The course provides an introduction about the theory, design, implementation, and evaluation of health communication programs.  Several resources are used to allow students to acquire practical knowledge and skills in health communications planning and implementation. Case studies, resources, research tools and examples of different media channels are reviewed and analyzed to explore how to reach different target audiences with the most effective health communication interventions.

Objectives:

  1. Define communication theories and methods for behavior change (behavior and social science theories, marketing/social marketing models, mass communication theories and other models)
  2. Define key communication areas as well as methods for conducting outreach campaigns designed to improve the health of specific intended populations
  3. Describe standard techniques used in health communication planning for  specific intended audiences: research, planning, pre-testing,  production/ implementation, launch and evaluation
  4. Describe the strengths, limitations and criteria for use of a range of health communication channels and areas: radio, print, television, Internet, interactive computer programming, drama, interpersonal communications vehicles, community-based events, digital media, and others
  5. Define methods used to develop and evaluate health communication materials and activities as well as to measure program outcomes 

Fall semester
3 credits
Prerequisites: none

Please click here to view the syllabus.

An introduction to the issues of health and health care on a global basis. The course focuses on the nature and scope of major worldwide health problems and the study of different national and international approaches to their solution.

Objectives:

  • Describe the relationship of economic development to disease causation and public health. 
  • Identify general and specific policies and programs developed by various countries to prevent disease and promote health. 
  • Describe the principal international organizations involved in health policy and the delivery of health services. 
  • Explain how culture and religion influence health policies and programs. 
  • Acquire the necessary knowledge to articulate global health concerns and policies that can address these concerns. 

 

 

 

Spring Semester
3 credits
Prerequisites:  None

Please click here to view the syllabus.

A cross-cultural framework is used to compare the health status of populations and families and factors that affect their health in societal subgroups (for example, urban, rural, poor, women and children, and the elderly). The course emphasizes the effects of secular changes in women's roles and status and other societal, economic, and environmental trends on population and family health.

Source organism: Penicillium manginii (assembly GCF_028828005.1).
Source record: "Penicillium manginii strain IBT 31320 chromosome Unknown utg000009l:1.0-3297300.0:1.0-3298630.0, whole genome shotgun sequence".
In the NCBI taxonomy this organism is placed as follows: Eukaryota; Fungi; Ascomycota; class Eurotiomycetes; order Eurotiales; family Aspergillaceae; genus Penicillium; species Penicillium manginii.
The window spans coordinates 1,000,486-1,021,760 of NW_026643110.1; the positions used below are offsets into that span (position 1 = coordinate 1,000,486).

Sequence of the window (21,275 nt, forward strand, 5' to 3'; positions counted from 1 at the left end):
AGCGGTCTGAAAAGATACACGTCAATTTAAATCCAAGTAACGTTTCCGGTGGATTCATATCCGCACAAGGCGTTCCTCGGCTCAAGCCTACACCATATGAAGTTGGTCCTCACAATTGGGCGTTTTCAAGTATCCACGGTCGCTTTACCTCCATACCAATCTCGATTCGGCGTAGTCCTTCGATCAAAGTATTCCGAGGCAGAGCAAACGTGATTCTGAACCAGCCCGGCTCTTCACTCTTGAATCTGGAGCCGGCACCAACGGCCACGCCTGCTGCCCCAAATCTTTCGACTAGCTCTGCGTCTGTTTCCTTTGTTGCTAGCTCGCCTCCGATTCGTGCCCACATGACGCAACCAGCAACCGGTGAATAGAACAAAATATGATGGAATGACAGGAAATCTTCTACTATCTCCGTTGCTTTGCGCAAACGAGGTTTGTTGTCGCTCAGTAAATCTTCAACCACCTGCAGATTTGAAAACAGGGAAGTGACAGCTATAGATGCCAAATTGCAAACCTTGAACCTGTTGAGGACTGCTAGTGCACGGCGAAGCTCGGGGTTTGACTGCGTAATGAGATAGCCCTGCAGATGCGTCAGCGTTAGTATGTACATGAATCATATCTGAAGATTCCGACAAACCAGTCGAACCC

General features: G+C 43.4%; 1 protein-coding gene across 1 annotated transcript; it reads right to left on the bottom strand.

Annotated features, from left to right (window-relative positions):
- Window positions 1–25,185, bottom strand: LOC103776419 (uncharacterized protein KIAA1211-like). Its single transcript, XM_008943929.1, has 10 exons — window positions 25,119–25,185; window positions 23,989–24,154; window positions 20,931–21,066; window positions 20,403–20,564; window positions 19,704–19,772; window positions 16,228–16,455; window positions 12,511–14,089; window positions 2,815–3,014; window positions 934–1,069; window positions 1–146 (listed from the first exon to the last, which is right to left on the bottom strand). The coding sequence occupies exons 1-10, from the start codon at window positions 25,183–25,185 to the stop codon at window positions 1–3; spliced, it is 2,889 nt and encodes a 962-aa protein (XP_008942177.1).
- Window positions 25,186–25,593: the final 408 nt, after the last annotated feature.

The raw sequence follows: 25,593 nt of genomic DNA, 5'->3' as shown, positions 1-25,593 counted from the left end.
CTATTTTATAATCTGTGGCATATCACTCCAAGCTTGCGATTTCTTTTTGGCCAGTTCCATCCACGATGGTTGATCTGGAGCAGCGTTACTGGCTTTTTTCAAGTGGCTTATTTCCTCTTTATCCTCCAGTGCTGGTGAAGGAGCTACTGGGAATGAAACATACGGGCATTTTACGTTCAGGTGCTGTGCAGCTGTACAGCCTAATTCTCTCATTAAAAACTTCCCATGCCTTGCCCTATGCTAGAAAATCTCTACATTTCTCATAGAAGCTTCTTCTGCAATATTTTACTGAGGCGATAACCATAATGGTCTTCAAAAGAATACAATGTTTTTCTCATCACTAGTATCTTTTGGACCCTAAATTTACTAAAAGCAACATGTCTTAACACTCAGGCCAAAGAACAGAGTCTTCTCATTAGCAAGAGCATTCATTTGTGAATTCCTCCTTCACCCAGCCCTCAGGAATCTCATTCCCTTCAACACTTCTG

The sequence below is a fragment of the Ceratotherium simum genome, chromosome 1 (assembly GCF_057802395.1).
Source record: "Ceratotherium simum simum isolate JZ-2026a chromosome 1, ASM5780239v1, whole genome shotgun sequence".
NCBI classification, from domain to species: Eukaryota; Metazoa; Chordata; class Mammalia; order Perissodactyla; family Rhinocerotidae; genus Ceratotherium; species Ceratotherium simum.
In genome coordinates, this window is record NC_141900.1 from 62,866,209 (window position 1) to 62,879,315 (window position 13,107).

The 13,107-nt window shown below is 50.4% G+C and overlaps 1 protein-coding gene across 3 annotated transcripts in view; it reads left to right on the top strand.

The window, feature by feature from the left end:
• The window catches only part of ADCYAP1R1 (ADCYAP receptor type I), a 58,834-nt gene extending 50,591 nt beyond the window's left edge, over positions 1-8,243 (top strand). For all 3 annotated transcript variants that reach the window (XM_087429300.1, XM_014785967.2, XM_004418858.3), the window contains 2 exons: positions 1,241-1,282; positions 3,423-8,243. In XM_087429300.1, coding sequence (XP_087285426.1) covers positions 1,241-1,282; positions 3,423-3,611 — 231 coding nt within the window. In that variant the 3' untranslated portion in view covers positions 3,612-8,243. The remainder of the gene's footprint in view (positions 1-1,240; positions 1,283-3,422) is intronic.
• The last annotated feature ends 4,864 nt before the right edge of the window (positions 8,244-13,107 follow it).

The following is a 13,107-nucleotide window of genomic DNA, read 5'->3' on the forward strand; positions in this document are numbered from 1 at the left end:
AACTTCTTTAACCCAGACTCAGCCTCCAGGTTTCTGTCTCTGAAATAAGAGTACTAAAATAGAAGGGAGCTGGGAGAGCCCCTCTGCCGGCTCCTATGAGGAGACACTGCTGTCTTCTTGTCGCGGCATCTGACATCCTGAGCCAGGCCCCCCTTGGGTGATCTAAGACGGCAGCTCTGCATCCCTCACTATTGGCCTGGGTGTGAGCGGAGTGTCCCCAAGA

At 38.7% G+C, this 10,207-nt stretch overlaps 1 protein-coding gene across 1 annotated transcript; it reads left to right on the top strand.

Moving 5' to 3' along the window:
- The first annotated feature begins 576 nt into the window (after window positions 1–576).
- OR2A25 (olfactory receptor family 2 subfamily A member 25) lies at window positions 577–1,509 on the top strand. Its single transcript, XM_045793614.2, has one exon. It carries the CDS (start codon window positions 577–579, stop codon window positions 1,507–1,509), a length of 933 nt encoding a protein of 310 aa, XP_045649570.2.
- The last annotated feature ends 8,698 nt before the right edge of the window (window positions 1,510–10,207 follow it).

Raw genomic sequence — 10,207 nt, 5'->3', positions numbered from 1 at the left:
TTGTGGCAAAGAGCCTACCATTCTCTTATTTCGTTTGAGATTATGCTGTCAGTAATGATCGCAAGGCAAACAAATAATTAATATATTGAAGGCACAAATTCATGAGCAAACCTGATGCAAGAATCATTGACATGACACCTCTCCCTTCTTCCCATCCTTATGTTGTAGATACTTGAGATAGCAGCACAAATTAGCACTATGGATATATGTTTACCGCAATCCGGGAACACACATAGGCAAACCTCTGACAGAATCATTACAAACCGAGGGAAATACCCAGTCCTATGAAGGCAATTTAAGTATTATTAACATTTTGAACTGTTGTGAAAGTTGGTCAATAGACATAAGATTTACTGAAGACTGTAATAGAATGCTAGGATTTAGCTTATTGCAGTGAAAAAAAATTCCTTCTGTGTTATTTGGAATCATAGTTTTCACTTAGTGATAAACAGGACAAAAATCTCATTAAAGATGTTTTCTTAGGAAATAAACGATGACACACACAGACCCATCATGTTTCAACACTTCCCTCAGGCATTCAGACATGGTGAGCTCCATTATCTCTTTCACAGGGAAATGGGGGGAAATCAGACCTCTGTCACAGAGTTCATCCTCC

Objectives:

  1. Identify general and specific ways in which gender affects health status in international settings.
  2. Describe the effects of factors such as age, urbanization, education, income, culture, and religion affect family health.
  3. Identify secular changes in women's roles and status that affect family health.
  4. Describe societal, economic, and environmental trends in international family health. 


January Intersession
3 credits
Prerequisites: None

Click here for more information about this course.

Students will examine the impact of migration on issues of public health in Puebla, Mexico. Through a combination of lectures, seminars, research, field trips & fieldwork, the students will learn about the major health problems of the Poblanos, the structure & capacity of the Mexican health care system, & the role of traditional health practices in a rapidly changing society with deep ancient practices.

 

Fall Semester
3 credits
Prerequisites: None

Please click here to view the syllabus.

In this course, students will develop an understanding of the impact of policies and the provision of services on the health disparities in reproductive health care. Within a framework of reproductive justice, students will examine the background and development of family planning, prenatal care, HIV/AIDS and abortion services in the United States as they relate to gender roles, attitudes about sexuality, institutional racism and health care service delivery. Students will develop analytical skills as well as the latest techniques for health education as they examine the most challenging issues and current research in the field of reproductive health.

At the end of this course, students will be able to:

  1. Define healthy sexuality and describe its relationship to reproductive health care.
  2. Demonstrate knowledge and understanding of the critical issues related to reproductive health care in the United States.
  3. Exhibit health education skills associated with reproductive health care.
  4. Describe the impact of U.S. public policies on the provision of reproductive health care. 


 

Spring Semester
3 credits
Prerequisites: None

Please click here to view the syllabus.